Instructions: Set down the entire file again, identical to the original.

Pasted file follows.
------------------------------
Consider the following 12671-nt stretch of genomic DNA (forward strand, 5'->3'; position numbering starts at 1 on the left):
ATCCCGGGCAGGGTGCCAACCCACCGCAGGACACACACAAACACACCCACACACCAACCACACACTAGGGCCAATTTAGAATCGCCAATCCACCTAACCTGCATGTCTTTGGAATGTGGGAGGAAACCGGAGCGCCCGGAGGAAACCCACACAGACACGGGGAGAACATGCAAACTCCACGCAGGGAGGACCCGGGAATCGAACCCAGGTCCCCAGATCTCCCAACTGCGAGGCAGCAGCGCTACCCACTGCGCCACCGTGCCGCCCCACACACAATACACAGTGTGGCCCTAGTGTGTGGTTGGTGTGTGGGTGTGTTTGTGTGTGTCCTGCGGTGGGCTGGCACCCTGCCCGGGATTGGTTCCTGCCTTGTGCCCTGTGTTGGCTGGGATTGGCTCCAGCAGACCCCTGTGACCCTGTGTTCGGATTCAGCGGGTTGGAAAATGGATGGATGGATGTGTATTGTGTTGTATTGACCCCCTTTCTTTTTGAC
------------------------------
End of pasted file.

Consider the following 12671-nt stretch of genomic DNA (forward strand, 5'->3'; position numbering starts at 1 on the left):
ATCCCGGGCAGGGTGCCAACCCACCGCAGGACACACACAAACACACCCACACACCAACCACACACTAGGGCCAATTTAGAATCGCCAATCCACCTAACCTGCATGTCTTTGGAATGTGGGAGGAAACCGGAGCGCCCGGAGGAAACCCACACAGACACGGGGAGAACATGCAAACTCCACGCAGGGAGGACCCGGGAATCGAACCCAGGTCCCCAGATCTCCCAACTGCGAGGCAGCAGCGCTACCCACTGCGCCACCGTGCCGCCCCACACACAATACACAGTGTGGCCCTAGTGTGTGGTTGGTGTGTGGGTGTGTTTGTGTGTGTCCTGCGGTGGGCTGGCACCCTGCCCGGGATTGGTTCCTGCCTTGTGCCCTGTGTTGGCTGGGATTGGCTCCAGCAGACCCCTGTGACCCTGTGTTCGGATTCAGCGGGTTGGAAAATGGATGGATGGATGTGTATTGTGTTGTATTGACCCCCTTTCTTTTTGAC